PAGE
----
Wednesday, November 4, 2009

The Brighton Fashionista

I know you are all wondering what the fashions are in Brighton this year. I am sorry to report that it's the pantless look, plus either flats or Uggs or, sometimes, heeled ankle boots. These leggings are worn with t-shirts or sweaters that ride up over the bum at the first step taken.

I blame mothers for this - they clearly haven't read the chapter entitled 'Over My Dead Body' in the Mom Handbook.

Not that all the people wearing it are young. The women in the second and third pictures are old enough to know better.

The fourth photo - terrible picture, but I had to include it because of all the stripes going in different directions. Click twice on the picture to enlarge for full effect.

Notice the variation in the last picture, in which the handbag is worn in such a way that the bum is covered. In the same picture, on the right, notice the tights are made from a denim-look knit, perhaps intended to make you think they are just skinny jeans. And on the left, the tunic length sweater. I'd say the girls in this picture know there's something not quite right with the pantless look, but have succumbed to peer pressure.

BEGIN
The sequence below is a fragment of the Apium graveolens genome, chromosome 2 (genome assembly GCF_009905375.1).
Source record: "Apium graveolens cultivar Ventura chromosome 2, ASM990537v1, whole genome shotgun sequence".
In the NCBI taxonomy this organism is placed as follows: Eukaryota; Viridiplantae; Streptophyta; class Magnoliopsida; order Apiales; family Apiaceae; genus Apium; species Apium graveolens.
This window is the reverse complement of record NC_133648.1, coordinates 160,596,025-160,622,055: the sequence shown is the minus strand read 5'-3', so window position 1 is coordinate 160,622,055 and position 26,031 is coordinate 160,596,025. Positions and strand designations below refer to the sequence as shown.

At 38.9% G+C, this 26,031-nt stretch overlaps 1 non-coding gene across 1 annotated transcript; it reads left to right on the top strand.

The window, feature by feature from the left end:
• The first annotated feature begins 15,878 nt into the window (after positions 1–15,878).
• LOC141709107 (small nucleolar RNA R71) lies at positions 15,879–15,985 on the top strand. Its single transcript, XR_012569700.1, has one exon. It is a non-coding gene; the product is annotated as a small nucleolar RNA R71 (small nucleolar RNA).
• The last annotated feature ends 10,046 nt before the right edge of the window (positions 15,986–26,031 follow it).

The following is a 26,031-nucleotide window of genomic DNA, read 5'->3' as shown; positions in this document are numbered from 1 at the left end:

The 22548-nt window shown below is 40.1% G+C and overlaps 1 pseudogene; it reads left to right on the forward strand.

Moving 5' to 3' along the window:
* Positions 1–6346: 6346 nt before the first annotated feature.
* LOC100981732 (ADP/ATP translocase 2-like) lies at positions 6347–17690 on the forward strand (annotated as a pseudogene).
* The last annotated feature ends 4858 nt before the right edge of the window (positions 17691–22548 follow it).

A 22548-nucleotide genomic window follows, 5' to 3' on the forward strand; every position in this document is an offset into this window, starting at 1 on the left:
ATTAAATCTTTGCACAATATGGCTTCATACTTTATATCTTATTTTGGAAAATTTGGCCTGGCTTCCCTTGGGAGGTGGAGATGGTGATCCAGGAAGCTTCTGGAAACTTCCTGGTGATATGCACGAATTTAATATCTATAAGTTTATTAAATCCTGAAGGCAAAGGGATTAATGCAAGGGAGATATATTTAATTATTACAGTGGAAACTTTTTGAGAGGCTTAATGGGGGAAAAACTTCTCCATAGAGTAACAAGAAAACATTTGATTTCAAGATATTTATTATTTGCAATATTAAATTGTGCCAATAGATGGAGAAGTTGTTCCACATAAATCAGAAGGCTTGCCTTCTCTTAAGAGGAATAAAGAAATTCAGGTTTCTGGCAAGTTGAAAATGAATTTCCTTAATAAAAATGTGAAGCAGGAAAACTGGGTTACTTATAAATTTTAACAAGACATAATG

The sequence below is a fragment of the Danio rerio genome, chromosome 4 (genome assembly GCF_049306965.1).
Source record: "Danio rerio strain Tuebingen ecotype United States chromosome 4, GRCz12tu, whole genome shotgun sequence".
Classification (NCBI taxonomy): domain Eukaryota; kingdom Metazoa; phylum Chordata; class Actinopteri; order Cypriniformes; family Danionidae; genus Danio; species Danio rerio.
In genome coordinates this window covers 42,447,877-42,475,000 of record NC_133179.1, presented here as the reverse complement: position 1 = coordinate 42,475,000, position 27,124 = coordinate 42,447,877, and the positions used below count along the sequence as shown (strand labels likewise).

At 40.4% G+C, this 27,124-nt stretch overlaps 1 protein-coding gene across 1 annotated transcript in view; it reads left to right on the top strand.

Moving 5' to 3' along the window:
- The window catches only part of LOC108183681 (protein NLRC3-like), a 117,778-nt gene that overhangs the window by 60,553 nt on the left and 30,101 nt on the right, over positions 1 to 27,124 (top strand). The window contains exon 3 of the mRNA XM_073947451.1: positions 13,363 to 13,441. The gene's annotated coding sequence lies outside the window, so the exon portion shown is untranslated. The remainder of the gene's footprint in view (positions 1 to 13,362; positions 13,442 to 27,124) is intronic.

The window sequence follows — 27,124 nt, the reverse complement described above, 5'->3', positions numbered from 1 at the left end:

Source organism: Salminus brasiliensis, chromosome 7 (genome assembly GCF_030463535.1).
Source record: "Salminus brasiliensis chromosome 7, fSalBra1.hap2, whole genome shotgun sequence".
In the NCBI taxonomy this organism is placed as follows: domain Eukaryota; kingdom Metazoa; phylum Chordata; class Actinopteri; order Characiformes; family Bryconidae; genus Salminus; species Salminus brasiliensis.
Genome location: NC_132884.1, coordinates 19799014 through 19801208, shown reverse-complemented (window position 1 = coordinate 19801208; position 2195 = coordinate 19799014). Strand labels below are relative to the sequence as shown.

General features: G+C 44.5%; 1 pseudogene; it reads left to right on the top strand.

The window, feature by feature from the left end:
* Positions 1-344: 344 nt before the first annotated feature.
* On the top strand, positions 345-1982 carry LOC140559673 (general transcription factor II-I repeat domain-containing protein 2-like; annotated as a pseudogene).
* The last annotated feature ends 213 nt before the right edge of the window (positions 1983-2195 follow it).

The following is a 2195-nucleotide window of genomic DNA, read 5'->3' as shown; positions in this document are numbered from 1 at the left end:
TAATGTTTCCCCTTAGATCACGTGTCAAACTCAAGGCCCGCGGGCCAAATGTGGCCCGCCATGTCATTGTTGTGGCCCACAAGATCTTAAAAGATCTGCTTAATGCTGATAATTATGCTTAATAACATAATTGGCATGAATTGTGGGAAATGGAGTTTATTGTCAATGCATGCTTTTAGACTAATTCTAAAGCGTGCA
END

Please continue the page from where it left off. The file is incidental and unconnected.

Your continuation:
Random Moss

This is just random moss growing on chalk cliffs but, from this angle, it looks just like Dog of COG.